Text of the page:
Could Mark Zuckerberg become president in 2020? It’s easy to dismiss Zuck for his inexpedience and youth, but against all odds Trump won, so it’s definitely possible. But there is surprisingly a lot of interest in a Zuck 2020 presidential run, as shown by how ‘Mark Zuckerberg president’ is one of the top five prompts for the keyword ‘Mark Zuckerberg’:
Why Zuck has a chance:
1. Despite all the headlines about wealth inequality, the election of Trump is evidence Americans are indifferent to extreme wealth, and that class envy is not as big of a problem as hyped by the left. Although Trump is a billionaire, voters were able to relate to him, so being extremely wealthy did not make him out of touch, unlike Cruz, Rubio, and Jeb, none of whom were as able to connect with voters as effectively as Trump.
2. Zuck is so wealthy, campaign funding will never be an issue. Obama’s campaign cost $1 billion in 2012, spread out over thousands of donors. Zuck is so rich, he could single-handedly fund an Obama-style campaign 50 times over and still have money left over, and if Facebook stock doubles again (which it surely will), make that 100 years, and then 200 years ad infinitum. Such extreme wealth gives him almost limitless options–but as Jeb Bush’s failure shows, who spent $150 million and did not even place in the top 3, money alone is not good enough.
3. Like Hillary, Zuck is a neoliberal progressive, which means all the ‘big blue’ donors and influencers will be behind him: Goldman Sachs, Soros, Citigroup, etc.
This may be a turn-off to some voters, but it will also give him major influence, because these entities are very powerful. CNN and other ‘big blue’ media will give him a lot of coverage, similar to Hillary and Obama.
4. Everyone knows who he is and everyone uses Facebook. A lot of campaigning is not about issues, but about building awareness. Zuck can skip that step, since he is already so famous. Trump also had that advantage, whereas Cruz and Rubio had to build name recognition. Getting a ton of media coverage will also help. Even though the liberal media did not like Trump’s policies much, they give him more attention than he could have ever gotten with advertising. Likewise, Zuck will also get showered with media coverage.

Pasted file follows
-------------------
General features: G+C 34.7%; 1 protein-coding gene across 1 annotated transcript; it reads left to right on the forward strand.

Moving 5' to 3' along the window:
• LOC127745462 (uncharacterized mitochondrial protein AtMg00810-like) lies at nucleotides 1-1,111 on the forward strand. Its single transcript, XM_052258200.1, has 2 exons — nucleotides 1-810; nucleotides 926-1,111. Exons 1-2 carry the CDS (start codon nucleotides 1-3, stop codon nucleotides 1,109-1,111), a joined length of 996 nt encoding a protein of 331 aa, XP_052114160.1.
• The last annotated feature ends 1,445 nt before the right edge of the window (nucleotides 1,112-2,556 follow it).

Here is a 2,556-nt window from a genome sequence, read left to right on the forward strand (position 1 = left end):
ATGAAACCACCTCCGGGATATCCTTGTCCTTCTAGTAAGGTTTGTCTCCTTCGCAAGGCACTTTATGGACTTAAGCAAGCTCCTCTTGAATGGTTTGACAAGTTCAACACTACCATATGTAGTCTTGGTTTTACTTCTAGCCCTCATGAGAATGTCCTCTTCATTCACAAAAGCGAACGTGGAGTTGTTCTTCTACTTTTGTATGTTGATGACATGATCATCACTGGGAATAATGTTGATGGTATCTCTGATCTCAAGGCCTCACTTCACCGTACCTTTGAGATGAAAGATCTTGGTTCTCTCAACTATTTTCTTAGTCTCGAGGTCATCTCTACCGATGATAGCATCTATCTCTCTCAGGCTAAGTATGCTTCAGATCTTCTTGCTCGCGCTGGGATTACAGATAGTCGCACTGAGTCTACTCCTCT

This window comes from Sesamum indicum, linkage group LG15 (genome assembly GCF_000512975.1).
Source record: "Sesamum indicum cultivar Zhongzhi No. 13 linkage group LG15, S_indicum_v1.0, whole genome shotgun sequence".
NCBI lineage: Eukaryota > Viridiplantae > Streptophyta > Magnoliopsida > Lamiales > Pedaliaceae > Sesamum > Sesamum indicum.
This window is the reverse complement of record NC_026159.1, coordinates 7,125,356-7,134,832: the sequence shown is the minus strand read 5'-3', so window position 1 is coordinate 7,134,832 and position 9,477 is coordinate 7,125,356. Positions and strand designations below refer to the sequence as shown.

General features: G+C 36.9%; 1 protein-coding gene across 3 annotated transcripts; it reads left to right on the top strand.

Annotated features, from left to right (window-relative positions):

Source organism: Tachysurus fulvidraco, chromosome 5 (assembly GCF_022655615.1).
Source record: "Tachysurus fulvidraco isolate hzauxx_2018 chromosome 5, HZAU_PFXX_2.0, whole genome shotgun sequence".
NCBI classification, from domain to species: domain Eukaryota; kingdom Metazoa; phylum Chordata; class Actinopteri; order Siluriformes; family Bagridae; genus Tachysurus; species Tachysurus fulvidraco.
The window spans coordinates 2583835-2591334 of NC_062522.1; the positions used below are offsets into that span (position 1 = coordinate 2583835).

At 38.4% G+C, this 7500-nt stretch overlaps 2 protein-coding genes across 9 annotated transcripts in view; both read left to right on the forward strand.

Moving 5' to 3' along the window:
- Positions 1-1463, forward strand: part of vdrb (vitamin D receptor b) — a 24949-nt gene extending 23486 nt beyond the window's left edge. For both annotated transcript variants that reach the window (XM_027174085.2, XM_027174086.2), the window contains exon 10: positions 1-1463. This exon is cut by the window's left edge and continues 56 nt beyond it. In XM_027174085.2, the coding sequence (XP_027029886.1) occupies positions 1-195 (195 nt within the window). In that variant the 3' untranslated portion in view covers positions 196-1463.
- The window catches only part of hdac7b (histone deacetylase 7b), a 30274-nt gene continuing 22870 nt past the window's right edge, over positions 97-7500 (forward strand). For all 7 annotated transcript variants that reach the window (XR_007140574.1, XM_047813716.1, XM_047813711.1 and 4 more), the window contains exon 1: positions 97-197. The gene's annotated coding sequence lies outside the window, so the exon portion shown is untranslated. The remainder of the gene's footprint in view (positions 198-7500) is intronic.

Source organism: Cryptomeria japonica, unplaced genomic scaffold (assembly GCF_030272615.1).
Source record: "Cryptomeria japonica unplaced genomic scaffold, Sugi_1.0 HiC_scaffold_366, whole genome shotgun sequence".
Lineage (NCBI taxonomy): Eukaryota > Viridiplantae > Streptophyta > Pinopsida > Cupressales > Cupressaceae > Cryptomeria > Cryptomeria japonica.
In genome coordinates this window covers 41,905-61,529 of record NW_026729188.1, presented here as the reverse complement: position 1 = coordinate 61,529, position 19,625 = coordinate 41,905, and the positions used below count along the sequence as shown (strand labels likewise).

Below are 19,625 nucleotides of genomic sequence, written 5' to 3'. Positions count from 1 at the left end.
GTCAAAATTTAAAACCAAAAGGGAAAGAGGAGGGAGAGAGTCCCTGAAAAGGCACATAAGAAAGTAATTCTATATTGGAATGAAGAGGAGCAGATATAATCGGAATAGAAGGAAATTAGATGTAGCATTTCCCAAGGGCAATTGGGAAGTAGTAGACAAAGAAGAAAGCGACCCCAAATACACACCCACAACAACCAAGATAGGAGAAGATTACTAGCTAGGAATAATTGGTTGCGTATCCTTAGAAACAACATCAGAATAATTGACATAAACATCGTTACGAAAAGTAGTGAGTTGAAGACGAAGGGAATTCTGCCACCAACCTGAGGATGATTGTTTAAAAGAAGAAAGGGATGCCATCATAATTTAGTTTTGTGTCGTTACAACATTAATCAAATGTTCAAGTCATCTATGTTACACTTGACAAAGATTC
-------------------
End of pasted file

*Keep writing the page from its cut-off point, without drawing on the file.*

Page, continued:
5. Zuck is hugely successful and has private sector experience, which like Trump, is a major positive. Voters are tired of career lawyers and career politicians (as in the case of Cruz, Rubio, Clinton, and Jeb). Like Trump, Zuck can make this private sector experience (and the success of Facebook) a focal part of his campaign.
Why he doesn’t:
1. His IQ is too high. It is believed that an IQ difference of more than 30 points inhibits commutation. If the average IQ is 100, Al Gore, whose SAT-converted IQ is around 135-140, was just at the cusp of this threshold, and indeed a major criticism during his campaign was being too ‘aloof’, compared to George W. Bush (who despite being portrayed by the liberal media as ‘dumb’ has an IQ around 125 or so, which is still quite high). Zuck’s IQ is probably around 160, similar to Bill Gates and Paul Allen, so if elected he would be the smartest president ever. Trump’s ‘low’ IQ, which I estimate to be around 115, allowed him to connect with voters in ways smarter candidates couldn’t.
2. Related to the above, he’s out-of-touch. Trump is like a drinking buddy, who also happens to own a private 757, a golf course, and a gilded skyscraper. But no one wanted to have a beer with Al Gore or Hillary.
3. Although a lot of people use Facebook, it seems not too many people actually like it. There are tons of complaints about privacy and the social network itself being addicting and fostering anxiety and depression.
4. He’s white and male. Hillary’s campaign, targeted–if not outright pandered–to minorities and women, neglecting white men. The democratic party seems to have given up on white males, who favor republican candidates by a 20-25% margin:
But maybe Zuck, being that he’s white and male, will boost white male numbers, but it’s hard to know.
Black turnout was lower in 2016 than in 2008 and 2012, and this may have cost Hillary the election:
If the left wants to maximize turnout, they probably want to run an African-American.